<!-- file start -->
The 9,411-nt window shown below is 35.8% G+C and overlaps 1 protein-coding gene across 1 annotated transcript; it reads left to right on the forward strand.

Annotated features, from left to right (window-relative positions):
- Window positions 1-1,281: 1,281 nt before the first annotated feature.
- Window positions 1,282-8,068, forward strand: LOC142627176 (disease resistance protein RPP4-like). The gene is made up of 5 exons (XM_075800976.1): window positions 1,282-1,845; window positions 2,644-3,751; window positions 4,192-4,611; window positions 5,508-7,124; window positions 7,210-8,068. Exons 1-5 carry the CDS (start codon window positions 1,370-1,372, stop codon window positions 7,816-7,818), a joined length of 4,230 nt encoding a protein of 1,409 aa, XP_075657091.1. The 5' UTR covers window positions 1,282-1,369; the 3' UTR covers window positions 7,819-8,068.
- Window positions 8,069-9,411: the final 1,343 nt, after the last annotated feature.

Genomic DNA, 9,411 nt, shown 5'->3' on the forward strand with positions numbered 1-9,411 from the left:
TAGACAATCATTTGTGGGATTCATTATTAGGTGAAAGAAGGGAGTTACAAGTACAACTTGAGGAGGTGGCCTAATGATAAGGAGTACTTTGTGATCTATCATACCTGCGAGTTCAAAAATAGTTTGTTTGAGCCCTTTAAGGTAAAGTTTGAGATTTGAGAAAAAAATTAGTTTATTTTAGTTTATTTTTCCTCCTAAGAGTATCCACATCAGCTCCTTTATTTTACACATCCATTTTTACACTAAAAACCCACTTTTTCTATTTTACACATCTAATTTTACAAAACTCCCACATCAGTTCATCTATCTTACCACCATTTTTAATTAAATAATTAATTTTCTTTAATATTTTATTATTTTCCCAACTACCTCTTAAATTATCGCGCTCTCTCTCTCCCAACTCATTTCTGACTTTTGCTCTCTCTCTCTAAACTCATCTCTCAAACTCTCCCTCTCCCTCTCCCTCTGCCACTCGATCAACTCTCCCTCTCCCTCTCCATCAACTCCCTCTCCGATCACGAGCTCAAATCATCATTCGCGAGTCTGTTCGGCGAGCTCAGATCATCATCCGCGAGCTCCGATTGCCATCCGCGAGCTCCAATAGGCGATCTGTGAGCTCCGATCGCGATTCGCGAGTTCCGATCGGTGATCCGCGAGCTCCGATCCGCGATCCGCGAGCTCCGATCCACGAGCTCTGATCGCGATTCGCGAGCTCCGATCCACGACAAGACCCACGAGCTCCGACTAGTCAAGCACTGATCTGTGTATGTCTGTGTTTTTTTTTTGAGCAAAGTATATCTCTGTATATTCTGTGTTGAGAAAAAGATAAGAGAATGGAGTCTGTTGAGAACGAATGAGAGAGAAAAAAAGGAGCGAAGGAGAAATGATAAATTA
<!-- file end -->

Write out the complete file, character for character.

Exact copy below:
The 9,411-nt window shown below is 35.8% G+C and overlaps 1 protein-coding gene across 1 annotated transcript; it reads left to right on the forward strand.

Annotated features, from left to right (window-relative positions):
- Window positions 1-1,281: 1,281 nt before the first annotated feature.
- Window positions 1,282-8,068, forward strand: LOC142627176 (disease resistance protein RPP4-like). The gene is made up of 5 exons (XM_075800976.1): window positions 1,282-1,845; window positions 2,644-3,751; window positions 4,192-4,611; window positions 5,508-7,124; window positions 7,210-8,068. Exons 1-5 carry the CDS (start codon window positions 1,370-1,372, stop codon window positions 7,816-7,818), a joined length of 4,230 nt encoding a protein of 1,409 aa, XP_075657091.1. The 5' UTR covers window positions 1,282-1,369; the 3' UTR covers window positions 7,819-8,068.
- Window positions 8,069-9,411: the final 1,343 nt, after the last annotated feature.

Genomic DNA, 9,411 nt, shown 5'->3' on the forward strand with positions numbered 1-9,411 from the left:
TAGACAATCATTTGTGGGATTCATTATTAGGTGAAAGAAGGGAGTTACAAGTACAACTTGAGGAGGTGGCCTAATGATAAGGAGTACTTTGTGATCTATCATACCTGCGAGTTCAAAAATAGTTTGTTTGAGCCCTTTAAGGTAAAGTTTGAGATTTGAGAAAAAAATTAGTTTATTTTAGTTTATTTTTCCTCCTAAGAGTATCCACATCAGCTCCTTTATTTTACACATCCATTTTTACACTAAAAACCCACTTTTTCTATTTTACACATCTAATTTTACAAAACTCCCACATCAGTTCATCTATCTTACCACCATTTTTAATTAAATAATTAATTTTCTTTAATATTTTATTATTTTCCCAACTACCTCTTAAATTATCGCGCTCTCTCTCTCCCAACTCATTTCTGACTTTTGCTCTCTCTCTCTAAACTCATCTCTCAAACTCTCCCTCTCCCTCTCCCTCTGCCACTCGATCAACTCTCCCTCTCCCTCTCCATCAACTCCCTCTCCGATCACGAGCTCAAATCATCATTCGCGAGTCTGTTCGGCGAGCTCAGATCATCATCCGCGAGCTCCGATTGCCATCCGCGAGCTCCAATAGGCGATCTGTGAGCTCCGATCGCGATTCGCGAGTTCCGATCGGTGATCCGCGAGCTCCGATCCGCGATCCGCGAGCTCCGATCCACGAGCTCTGATCGCGATTCGCGAGCTCCGATCCACGACAAGACCCACGAGCTCCGACTAGTCAAGCACTGATCTGTGTATGTCTGTGTTTTTTTTTTGAGCAAAGTATATCTCTGTATATTCTGTGTTGAGAAAAAGATAAGAGAATGGAGTCTGTTGAGAACGAATGAGAGAGAAAAAAAGGAGCGAAGGAGAAATGATAAATTA